Early in 1881, Mrs. Garfield traveled to New York to purchase dresses for the Inauguration. She stayed at Reid’s home, with her companion, Mrs. Sheldon. Upon her return to Mentor, Mrs. Garfield received a letter from Reid. It contained information on an overcharge of more than $100 from one of the companies Mrs. Garfield visited, with an additional mention of a bill from Tiffany.

In the same letter, Reid wrote that he had “met Mrs. Hayes at dinner last night. She told me of people coming to her about your policy on wines & her advising them to keep away from you. But, speaking for herself, & without any idea of its ever reaching you, she spoke very frankly of her belief that it would be a mistake to change [Mrs. Hayes’ practice of forbidding alcohol to be served in the White House]. She thought it would cost about five thousand votes in Ohio.”

lucy%20hayes

First Lady Lucy Hayes, famous for banning alcohol from White House events and known to many as “Lemonade Lucy.”  In fact, it was her husband, President Rutherford B. Hayes, who instituted the ban on spirits.  (Rutherford B. Hayes Presidential Center)

Whitelaw Reid’s most consequential advice to the new president, supported by Blaine, was his urging that William Robertson be appointed as Collector of the Port of New York. Robertson had opposed Conkling and his preferred nominee, former president Grant, at the 1880 Convention. Now he was being touted for the most important appointed position in the federal government. It was a direct attack on Conkling and caused a big fight between the President and the Senator, and further disrupted the Republican Party. When, in April, Reid was asked to persuade Robertson to withdraw, he opined to John Hay, one of Lincoln’s former secretaries, and a good friend, that sticking with Robertson would be “the turning point of [Garfield’s] Administration… the crisis of his Fate.”

Though ultimately President Garfield won his battle with Conkling over the Robertson appointment, “Fate,” in the human form of Charles Guiteau, was not kind him. The assassin pointed to the battle with Conkling over patronage as part of his “inspiration” in shoot the President.

After Garfield’s death, Reid advised Blaine to resign from the cabinet. He opposed President Arthur’s administration and supported Blaine for the presidency in 1884. Until then, Reid refocused his attention on the Tribune, and particularly on the promotion of a technological advancement invented by a German immigrant living in Baltimore at the time, Ottmar Mergenthaler.

Using a keyboard similar to that found on a typewriter, hot lead was molded into lines of type. The process was much faster than having typographers set the lines in a composing stick one letter at a time.

The editors at the Baltimore Sun rejected Mergenthaler’s new technology, but the editor of the New York Tribune embraced it. Whitelaw Reid promoted the new “linotype [line-of-type] machine,” and the helped to establish the Mergenthaler Linotype Company. In taking up the efficiency of Mergenthaler’s invention, Reid opened up another controversy with the Typographical Union #6, for the linotype machine meant a cut in wages for typographers, the men who arranged the type to be printed. Negotiations between Reid and the union produced the usual results: charges of bad faith and walk-outs. Type founders, the men who made the type, and newspaper proprietors, saw nothing wrong in cutting the wages of typographers, since the linotype machines was doing the work previously done by them. The issues between Reid and his typographers were not resolved during the 1880s.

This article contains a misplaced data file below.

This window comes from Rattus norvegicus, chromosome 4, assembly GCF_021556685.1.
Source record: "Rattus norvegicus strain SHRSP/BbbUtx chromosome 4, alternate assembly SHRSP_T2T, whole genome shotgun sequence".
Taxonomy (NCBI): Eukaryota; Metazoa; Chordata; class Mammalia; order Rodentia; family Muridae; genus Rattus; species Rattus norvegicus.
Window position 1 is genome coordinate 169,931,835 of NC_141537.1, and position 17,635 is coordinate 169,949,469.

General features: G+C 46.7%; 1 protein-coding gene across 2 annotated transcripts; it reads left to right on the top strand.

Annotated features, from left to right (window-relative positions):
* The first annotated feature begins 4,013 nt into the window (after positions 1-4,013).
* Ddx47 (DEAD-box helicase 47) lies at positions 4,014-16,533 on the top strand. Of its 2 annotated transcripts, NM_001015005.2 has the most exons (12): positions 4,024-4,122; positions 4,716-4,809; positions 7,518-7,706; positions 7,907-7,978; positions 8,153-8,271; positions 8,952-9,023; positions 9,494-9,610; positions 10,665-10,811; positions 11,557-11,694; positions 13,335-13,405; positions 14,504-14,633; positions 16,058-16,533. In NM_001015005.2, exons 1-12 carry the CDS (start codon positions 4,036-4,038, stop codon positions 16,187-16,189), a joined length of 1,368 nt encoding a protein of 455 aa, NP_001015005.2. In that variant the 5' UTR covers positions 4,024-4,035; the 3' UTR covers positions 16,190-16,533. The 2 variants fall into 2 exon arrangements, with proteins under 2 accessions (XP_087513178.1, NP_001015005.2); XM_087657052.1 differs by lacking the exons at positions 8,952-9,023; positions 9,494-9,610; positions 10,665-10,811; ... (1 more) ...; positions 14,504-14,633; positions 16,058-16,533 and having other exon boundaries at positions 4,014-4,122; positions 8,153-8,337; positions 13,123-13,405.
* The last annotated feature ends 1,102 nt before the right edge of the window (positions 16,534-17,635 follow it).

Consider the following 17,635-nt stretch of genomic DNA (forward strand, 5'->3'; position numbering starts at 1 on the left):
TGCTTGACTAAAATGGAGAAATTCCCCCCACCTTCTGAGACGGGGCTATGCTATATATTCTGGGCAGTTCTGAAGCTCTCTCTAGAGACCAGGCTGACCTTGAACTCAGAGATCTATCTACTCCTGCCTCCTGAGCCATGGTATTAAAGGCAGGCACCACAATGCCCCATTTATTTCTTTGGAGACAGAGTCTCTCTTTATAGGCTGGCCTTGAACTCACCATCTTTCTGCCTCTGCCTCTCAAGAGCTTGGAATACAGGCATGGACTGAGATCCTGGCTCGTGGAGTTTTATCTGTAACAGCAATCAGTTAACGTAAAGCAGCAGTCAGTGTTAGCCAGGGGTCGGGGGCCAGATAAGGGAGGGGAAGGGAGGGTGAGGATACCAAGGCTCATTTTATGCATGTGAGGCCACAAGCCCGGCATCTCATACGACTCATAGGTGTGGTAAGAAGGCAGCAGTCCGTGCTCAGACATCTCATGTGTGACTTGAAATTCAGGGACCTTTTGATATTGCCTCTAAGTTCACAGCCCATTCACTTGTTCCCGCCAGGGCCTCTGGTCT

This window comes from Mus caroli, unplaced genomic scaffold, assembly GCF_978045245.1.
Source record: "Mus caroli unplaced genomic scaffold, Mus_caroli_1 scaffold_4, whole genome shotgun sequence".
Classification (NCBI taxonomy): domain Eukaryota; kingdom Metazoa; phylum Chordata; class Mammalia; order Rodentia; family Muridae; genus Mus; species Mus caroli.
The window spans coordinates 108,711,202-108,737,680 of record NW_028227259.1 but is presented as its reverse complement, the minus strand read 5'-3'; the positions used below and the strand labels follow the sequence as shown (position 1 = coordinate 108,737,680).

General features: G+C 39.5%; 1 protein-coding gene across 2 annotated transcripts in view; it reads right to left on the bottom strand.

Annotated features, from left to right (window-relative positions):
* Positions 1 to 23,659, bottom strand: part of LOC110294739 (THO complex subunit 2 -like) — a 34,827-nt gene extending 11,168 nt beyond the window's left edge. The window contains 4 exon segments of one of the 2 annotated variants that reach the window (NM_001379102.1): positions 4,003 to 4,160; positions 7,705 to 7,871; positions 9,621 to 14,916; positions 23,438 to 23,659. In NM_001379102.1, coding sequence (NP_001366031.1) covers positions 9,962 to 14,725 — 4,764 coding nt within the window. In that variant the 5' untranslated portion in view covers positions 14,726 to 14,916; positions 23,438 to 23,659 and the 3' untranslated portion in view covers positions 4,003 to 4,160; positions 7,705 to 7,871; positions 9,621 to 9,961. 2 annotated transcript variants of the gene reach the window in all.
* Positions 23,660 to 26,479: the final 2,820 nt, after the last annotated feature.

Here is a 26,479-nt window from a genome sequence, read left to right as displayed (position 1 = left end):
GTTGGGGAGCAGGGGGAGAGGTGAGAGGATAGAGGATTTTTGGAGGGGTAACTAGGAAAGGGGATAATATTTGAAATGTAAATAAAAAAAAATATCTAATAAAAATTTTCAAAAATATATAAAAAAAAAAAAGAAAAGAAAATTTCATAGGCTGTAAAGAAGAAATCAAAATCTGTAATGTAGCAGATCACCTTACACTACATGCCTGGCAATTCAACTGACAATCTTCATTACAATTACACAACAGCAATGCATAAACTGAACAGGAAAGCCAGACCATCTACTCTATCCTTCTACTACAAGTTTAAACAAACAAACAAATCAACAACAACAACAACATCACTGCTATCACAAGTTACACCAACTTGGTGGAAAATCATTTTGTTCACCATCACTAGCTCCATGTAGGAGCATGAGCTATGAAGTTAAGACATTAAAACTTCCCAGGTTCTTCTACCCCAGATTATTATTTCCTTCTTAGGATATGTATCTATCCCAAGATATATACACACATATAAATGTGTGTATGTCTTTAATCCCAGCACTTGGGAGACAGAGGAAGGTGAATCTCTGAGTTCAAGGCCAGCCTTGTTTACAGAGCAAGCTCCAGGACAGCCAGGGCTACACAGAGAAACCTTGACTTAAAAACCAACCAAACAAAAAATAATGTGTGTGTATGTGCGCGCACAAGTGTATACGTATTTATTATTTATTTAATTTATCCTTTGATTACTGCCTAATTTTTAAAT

Both Hayes and Garfield had offered Reid a diplomatic post in Germany, which he refused. He was without influence during the Arthur and first Cleveland presidencies, but after Benjamin Harrison’s election in 1888 Reid made no secret of his desire to be Ambassador to Great Britain. He was offered the post of Ambassador to France instead; it was accepted.

At this time, Reid held to a limited role for the United States in international affairs. Like many of his contemporaries during the post-war years, he did not see a need for the influence of the United States to extend beyond North and South America. He favored a small navy and opposed the acquisition of Hawaii by the United States (an instance in which he agreed with President Cleveland), but he understood the importance of an isthmian canal in Central America. Though an admirer of the English, he cast a wary eye on Great Britain and its desire for a presence, and influence, in Latin America.

Reid’s tenure in France served the country well. In 1892, this seasoned newspaper editor and successful diplomat was chosen as President Harrison’s running mate in a bid for the president’s reelection. He was a more active candidate for Vice President than Harrison, whose wife was dying, was for President. Reid credited the Republican Party as the party that freed the slave and preserved the Union, protected labor [surprising inclusion from a man who cut wages and hired scabs], promoted manufacturing, built the railroads, instituted the all-steel navy, and more. Despite Reid’s efforts and those of other Republicans, Harrison lost the election. It was a blow to Reid, who for a time withdrew from public life.